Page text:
Music

Music

Loamlands On World Cafe

5 hours ago

With this session, the band Loamlands — which hails from North Carolina and has singer and songwriter Kym Register at its center — makes its World Cafe debut. The band's debut album, Sweet High Rise, represents two very important changes for Register's songwriting. First, Loamlands' music has evolved from its folk-punk beginnings toward a classic-rock sound as Register realized they actually loved the kinds of music that most punks might scorn.

We've officially closed the books on 2016 (finally), and we're ready to fall in love with some new music, from the big and hopeful to the crushingly sad.

In a career that spans more than 20 years, Spoon has perfected a kind of ruthlessly airtight efficiency: Every few years, the Austin band returns with a new batch of perfectly compact three-minute pop-rock songs. As consistent as it is beloved, Spoon never fails to hit its mark — delivered forcefully, and with hooks for days.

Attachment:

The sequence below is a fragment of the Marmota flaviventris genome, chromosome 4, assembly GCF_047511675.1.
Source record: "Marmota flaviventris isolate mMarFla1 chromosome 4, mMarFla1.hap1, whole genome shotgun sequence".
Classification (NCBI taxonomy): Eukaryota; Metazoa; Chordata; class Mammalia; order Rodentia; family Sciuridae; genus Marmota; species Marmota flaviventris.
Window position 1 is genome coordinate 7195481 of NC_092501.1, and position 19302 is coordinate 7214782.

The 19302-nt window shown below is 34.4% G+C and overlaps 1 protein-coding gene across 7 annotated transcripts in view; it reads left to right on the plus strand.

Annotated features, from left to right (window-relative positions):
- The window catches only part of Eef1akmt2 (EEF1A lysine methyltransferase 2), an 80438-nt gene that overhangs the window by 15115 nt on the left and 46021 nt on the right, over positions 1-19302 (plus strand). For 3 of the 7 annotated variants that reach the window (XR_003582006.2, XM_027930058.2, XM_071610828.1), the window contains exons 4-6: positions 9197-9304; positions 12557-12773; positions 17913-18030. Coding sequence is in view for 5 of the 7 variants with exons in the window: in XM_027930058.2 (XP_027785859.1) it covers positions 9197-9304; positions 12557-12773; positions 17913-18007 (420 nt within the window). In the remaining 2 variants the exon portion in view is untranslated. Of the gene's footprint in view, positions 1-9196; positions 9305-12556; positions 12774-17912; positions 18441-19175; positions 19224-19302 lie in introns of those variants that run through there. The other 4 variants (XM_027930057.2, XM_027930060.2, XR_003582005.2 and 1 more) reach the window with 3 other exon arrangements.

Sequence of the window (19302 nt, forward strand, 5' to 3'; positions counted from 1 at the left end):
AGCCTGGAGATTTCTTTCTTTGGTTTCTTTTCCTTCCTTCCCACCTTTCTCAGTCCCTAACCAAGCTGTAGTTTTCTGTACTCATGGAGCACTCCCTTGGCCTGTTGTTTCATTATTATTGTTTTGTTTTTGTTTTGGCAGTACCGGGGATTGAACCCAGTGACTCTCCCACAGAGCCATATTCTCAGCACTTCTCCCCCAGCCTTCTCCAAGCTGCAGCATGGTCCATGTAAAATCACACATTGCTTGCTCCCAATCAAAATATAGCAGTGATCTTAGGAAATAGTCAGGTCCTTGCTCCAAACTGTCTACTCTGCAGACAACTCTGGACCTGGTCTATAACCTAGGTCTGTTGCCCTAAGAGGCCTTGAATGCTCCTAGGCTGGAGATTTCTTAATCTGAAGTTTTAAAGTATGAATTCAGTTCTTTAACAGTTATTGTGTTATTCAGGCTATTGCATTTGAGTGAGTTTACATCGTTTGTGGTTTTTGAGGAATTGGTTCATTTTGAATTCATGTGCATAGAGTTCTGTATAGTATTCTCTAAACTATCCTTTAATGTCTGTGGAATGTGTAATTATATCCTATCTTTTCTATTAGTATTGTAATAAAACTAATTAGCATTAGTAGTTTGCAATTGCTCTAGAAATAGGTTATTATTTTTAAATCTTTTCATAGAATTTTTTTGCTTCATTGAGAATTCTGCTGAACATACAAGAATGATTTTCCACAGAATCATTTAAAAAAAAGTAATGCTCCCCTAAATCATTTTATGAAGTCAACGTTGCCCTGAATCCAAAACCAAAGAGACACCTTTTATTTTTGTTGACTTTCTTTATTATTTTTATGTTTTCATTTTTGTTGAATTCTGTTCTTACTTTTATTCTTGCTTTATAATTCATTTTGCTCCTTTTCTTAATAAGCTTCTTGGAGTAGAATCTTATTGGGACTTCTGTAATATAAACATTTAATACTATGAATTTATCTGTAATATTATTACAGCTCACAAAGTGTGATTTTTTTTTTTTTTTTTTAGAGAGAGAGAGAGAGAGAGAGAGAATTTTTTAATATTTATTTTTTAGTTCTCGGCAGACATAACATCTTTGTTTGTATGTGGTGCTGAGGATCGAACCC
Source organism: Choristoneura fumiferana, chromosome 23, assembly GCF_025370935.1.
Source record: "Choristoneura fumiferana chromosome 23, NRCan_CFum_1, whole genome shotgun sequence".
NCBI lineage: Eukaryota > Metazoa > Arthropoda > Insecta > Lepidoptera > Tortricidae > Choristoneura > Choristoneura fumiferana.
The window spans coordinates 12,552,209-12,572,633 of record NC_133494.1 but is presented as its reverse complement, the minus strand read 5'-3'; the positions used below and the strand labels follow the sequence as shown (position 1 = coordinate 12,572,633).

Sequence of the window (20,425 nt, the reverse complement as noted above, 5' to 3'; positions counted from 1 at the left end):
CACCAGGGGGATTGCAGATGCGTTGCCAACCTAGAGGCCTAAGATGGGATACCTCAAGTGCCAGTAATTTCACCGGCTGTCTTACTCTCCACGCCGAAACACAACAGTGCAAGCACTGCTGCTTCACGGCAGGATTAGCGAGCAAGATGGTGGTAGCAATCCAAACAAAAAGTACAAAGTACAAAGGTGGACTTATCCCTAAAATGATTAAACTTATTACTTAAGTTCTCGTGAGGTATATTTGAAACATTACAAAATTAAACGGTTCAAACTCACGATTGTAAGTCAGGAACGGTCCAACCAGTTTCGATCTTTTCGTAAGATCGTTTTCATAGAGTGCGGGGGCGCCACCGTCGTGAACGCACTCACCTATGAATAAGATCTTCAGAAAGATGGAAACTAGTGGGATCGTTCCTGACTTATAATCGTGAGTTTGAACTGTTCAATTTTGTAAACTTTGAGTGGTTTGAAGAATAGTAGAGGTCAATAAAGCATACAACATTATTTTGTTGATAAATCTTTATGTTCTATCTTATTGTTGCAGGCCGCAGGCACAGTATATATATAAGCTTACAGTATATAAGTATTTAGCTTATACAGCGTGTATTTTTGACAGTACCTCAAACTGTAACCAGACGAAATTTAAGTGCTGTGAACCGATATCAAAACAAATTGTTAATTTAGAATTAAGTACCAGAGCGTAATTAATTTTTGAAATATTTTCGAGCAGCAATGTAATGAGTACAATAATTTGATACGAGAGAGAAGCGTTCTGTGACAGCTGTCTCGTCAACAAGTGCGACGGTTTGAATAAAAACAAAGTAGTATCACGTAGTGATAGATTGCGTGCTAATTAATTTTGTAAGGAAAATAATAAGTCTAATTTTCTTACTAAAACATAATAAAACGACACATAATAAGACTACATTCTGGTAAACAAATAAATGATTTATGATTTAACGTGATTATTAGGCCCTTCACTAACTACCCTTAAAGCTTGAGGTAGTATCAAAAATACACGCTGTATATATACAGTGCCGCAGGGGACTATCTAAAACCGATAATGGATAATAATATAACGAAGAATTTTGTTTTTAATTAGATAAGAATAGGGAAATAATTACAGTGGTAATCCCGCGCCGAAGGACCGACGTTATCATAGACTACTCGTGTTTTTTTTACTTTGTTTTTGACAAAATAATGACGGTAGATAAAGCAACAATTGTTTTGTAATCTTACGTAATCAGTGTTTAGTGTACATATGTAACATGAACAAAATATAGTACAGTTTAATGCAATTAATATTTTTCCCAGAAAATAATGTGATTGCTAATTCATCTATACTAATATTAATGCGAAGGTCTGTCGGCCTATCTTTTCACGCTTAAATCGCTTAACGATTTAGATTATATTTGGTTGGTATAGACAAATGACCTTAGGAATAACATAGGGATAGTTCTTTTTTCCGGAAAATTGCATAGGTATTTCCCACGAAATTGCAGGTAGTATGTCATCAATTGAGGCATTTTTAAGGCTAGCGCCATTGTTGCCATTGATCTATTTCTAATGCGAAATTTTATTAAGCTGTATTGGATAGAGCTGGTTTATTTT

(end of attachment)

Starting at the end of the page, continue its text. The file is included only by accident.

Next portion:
When Morning Edition host David Greene spoke to DJ Khaled recently, there was simply too much good stuff to fit all of it on the radio. Fortunately, the show passed along to us an extended version of the interview, which opens with David explaining why this was the second time they set up an interview with the musician, producer and social media super-super-superstar.

You should listen to the whole thing for yourself, because none of this sounds as intriguing in print as it does when DJ Khaled says it, but here are a few of the things you'll hear.